I don't feel pain: From breaking my jaw to giving birth, none of it hurt

My whole life I assumed I was just clumsy.

I have a history of cutting, bumping and burning myself time after time, but it wasn’t till my doctor told me that I should be in agony following a hip surgery that I realised all the ‘clumsiness’ over the years was because I don’t feel pain like most people do.

People who have the surgery I did usually rely on painkillers to get through the post-op period, but I needed none. It was the first time I have been able to directly compare myself with others.

Growing up, I never looked at others’ pain in contrast to my own. After all, you don’t envy discomfort as you would a toy.

The hospital anaesthetist was amazed and looked further into it. When the results came back, I felt like a lot of my life events fell into place.

Two moments particularly sprung to mind.

To view this video please enable JavaScript, and consider upgrading to a webbrowser thatsupports HTML5video

I had my first child at 30 and I was aware of all my friends having suffered considerably in childbirth. They told me to take all the drugs on offer and I went in prepared to do just that and take all the pain relief as soon as I needed it.

But I never did, for either of my children.

On another occasion, while my husband and I were backpacking in the Baltics some years ago, I tripped and fell on a kerb. Because my heavy backpack weighed me down so much, I couldn’t prevent failing and bashing my face on a bollard.

I broke my jaw, lost two teeth, cut my lip and was badly bruised. I felt the swelling but nothing else.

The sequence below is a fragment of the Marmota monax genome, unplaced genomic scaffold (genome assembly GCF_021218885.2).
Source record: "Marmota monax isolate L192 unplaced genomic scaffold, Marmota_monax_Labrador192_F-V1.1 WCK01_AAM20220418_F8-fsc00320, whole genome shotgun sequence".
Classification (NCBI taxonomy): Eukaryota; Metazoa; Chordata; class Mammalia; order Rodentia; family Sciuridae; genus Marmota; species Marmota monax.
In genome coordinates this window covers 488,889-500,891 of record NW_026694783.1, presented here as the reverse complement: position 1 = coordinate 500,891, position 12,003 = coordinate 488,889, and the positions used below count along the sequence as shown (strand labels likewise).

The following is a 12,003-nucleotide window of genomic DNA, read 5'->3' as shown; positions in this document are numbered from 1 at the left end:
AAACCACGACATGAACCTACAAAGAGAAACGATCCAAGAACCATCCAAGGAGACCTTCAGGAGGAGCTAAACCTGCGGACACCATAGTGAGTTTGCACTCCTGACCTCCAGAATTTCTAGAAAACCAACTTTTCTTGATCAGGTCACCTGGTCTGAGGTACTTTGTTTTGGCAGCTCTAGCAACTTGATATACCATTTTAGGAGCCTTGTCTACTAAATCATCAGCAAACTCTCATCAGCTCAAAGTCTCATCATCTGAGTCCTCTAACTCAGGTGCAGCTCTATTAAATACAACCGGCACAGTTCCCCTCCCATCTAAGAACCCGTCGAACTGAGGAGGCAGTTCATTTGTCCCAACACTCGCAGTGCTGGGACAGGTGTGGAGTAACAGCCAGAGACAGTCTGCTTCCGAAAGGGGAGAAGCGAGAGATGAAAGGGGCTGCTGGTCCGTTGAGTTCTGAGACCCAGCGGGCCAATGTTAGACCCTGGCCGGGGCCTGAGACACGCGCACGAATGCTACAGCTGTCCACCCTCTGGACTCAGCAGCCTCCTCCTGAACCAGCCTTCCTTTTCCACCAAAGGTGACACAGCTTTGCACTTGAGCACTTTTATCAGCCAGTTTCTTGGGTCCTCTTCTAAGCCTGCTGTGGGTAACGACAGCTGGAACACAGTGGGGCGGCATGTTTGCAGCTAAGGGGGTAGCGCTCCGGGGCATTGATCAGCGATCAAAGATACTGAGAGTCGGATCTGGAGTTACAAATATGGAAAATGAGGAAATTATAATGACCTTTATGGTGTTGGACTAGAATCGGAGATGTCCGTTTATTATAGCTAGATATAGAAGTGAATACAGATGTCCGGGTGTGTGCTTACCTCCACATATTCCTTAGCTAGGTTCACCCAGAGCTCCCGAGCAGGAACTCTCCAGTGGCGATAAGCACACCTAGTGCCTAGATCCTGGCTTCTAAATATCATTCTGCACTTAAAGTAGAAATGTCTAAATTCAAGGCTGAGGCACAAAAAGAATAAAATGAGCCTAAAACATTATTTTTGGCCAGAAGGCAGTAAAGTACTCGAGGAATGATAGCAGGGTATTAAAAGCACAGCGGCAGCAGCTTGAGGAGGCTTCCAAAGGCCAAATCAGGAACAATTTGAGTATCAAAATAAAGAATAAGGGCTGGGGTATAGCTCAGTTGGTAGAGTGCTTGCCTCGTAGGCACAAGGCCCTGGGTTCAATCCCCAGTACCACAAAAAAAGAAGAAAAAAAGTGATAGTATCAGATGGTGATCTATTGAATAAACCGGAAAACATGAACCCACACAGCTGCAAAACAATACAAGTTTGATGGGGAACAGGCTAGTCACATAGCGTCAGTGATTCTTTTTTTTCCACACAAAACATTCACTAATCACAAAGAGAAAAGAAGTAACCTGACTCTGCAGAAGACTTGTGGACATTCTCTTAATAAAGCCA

My husband wanted to cut the holiday short and get us back home but I refused – I saw no reason. I did spend the rest of the trip hiding behind sunglasses though, like some B-rate celebrity.

Pain, to me, simply feels like a touch. For example, I feel when I’m having blood taken via needle, but nothing more than them on my skin.

In fact, some sensations I really enjoy, like holding stinging nettles.

Doctors discovered that it is a gene mutation that causes my lack of sensitivity. I found the whole process really interesting, except I don’t think my poor husband who came with me did.

He acted as an age and environment standard to test me against – so everything they did to me they also did to him.

Unlike me, he felt the hurt of the pinpricks, hot and cold pads and pressure. We also both had blood and biopsies taken.

While the gene mutations mean I am a very forgetful person, they also have some great positives aside from not feeling pain.

I experience very little anxiety. I am very level in my emotions and lead a calm, happy life. I am as emotional as the next person and can be distressed, or tearful – like when my mother died – but I have found that I bounce back quickly.

I truly hope that finding out about my genes will help others in the future, possibly leading to a new gene therapy to ease the pain of others.

I also hear that around 20 people around the world who think they may be the same as me have made themselves known to the researchers as a result of my story’s publicity.

Finding out about my gene mutation was a momentous occasion, but I’m still just me.

If anything, I have to be a bit more careful knowing that I won’t recognise if I’ve hurt myself, and I now have my family watching over me like a hawk!

Jo’s story originally ran on Metro.co.uk in 2019

Do you have a story you’d like to share? Get in touch by emailing [email protected]

Share your views in the comments below.

Source: Read Full Article